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    Marriage has fallen on hard times. Although most Americans say that a lasting marriage is an important part of their life plans, the institution no longer enjoys its former exclusive status as the core family form. This is so largely because social norms that regulate family life and women\u27s social roles have changed. A century (or even a couple of generations) ago, marriage was a stable economic and social union that, for the most part, lasted for the joint lives of the spouses. It was the only option for a socially sanctioned intimate relationship and was the setting in which most children were raised. Today, when about 40 percent of marriages end in divorce, marriage is a less stable relationship than it once was. It is also less popular; many couples choose to live in informal unions instead of marriage, and many children are raised by unmarried mothers, other family members, or by unmarried heterosexual or gay couples. These changes pose a challenge to foundational policies of family law. Formal marriage is a privileged legal status that receives substantial government protection and benefits, and is also defined by many legally enforceable rights and obligations between the spouses. In a world in which marriage no longer functions as well as it once did to provide care for children and to serve other family dependency needs, it is quite appropriate to ask whether the special legal status of marriage can be justified any longer. In this Article, I offer a modest defense of the privileged legal status of formal marriage (as I will define this union) and of neutrality toward informal intimate unions. My claim is that the special treatment of marriage can be justified, even if one has no nostalgic fondness for traditional family roles and rejects the moral superiority of marriage over other family forms. Through marriage, the government can delegate to the family some of society\u27s collective responsibility for dependency. Retaining the privileged legal status of marriage in a contemporary setting can (and should) constitute part of a comprehensive policy of family support that acknowledges the pluralism of modem families

    The Legal Construction of Adolescence

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    American lawmakers have had relatively clear images of childhood and adulthood-images that fit with our conventional notions. Children are innocent beings, who are dependent, vulnerable, and incapable of making competent decisions. Several aspects of the legal regulation of childhood are based on this account. Children are assumed not to be accountable for their choices or for their behavior, an assumption that is reflected in legal policy toward their criminal conduct. They are also assumed to be unable to exercise the rights and privileges that adults enjoy, and thus are not permitted to vote, drive, or make their own medical decisions. Finally, children are assumed to need care, support, and education in order to develop into healthy productive adults. The obligation to provide the services critical to children\u27s welfare rests first with parents and ultimately with the state. When children cross the line to legal adulthood, they are assumed to be autonomous persons who are responsible for their conduct, entitled as citizens to legal rights and privileges, and no longer entitled to support or special protections. This picture is deceptively simple, of course. In fact, the legal regulation of children is extremely complex. Much of the complexity can be traced ultimately to a single source-defining the boundary between childhood and adulthood. Thus, the question, What is a child? is readily answered by policy makers, but the answer to the question, When does childhood end?\u22 is different in different policy contexts. This variation makes it very difficult to discern a coherent image of legal childhood. Youths who are in elementary school may be deemed adults for purposes of assigning criminal responsibility and punishment, while seniors in high school cannot vote and most college students are legally prohibited from drinking.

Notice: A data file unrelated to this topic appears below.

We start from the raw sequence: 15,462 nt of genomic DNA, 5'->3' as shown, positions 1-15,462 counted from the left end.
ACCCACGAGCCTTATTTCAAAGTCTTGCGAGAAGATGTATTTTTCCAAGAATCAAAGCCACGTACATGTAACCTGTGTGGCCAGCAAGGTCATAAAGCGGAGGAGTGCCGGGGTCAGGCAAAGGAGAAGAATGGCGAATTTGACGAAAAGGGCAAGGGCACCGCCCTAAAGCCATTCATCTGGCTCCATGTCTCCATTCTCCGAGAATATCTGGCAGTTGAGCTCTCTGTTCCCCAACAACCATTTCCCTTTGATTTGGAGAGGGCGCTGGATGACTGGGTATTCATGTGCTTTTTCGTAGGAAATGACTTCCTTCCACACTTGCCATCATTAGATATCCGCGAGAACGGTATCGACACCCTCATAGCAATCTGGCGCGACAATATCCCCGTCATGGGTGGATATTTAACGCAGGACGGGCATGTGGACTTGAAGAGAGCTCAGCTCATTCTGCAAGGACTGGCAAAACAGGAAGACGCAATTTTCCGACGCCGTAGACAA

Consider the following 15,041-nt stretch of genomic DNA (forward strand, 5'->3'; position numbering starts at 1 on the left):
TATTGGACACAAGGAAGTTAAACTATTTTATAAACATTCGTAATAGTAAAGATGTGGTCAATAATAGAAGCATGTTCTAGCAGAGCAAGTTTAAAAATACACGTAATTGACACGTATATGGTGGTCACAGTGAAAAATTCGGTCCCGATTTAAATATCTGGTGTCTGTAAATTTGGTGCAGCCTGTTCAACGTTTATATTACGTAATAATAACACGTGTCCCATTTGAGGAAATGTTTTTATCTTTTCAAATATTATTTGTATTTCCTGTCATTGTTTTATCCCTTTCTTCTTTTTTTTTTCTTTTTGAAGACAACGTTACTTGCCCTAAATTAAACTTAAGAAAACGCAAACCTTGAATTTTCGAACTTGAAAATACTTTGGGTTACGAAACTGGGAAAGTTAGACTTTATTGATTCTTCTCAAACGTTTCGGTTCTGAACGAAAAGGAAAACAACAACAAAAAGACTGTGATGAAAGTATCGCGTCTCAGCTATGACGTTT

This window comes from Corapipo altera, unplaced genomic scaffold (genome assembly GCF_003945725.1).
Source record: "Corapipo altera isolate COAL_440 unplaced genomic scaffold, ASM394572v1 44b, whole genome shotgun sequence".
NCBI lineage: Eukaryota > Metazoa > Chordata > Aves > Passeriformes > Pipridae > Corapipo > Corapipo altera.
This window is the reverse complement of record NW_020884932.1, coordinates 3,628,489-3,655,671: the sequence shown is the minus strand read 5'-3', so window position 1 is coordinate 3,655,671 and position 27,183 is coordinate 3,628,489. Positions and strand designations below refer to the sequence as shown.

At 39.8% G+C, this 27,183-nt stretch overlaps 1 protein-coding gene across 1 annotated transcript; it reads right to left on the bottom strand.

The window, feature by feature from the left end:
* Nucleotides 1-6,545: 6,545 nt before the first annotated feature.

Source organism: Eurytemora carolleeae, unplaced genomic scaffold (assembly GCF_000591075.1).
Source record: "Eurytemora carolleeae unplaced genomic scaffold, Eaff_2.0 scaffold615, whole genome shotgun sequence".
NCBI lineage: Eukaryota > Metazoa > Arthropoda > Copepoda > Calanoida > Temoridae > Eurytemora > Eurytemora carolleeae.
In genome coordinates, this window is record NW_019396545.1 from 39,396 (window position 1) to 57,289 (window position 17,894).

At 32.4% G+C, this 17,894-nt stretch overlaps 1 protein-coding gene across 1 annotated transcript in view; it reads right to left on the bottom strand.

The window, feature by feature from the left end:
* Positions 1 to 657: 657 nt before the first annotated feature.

Adolescence and the Regulation of Youth Crime

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    I am delighted to be a part of this Symposium on Law and Adolescence. My talk today is about adolescent development and juvenile justice policy. Specifically, I will focus on why a legal regime that is grounded in scientific knowledge about adolescence and the role of criminal activity during this developmental period is better for young offenders and for society than the contemporary policy, which often pays little attention to differences between adolescents and adults. My talk is based on a book on juvenile justice policy I am currently writing with Larry Steinberg, a developmental psychologist who is a leading expert on adolescence. For about ten years, Larry and I have worked together on an interdisciplinary research network sponsored by the MacArthur Foundation – the Research Network on Adolescent Development and Juvenile Justice. The purpose of the Network has been to examine how scientific knowledge about adolescence and juvenile crime can usefully inform policy and practice, to determine where there are gaps in that knowledge, and to develop and conduct research studies that can fill those gaps and inform policymaking in this area. The book offers a framework for youth crime policy that we have developed through our work in the Network. Our thesis is that scientific knowledge about adolescence and youth crime is critically important as a foundation for satisfactory juvenile justice policy and that (for the most part) this premise translates into a legal regime that deals with young offenders as an intermediate legal category of persons – neither children nor adults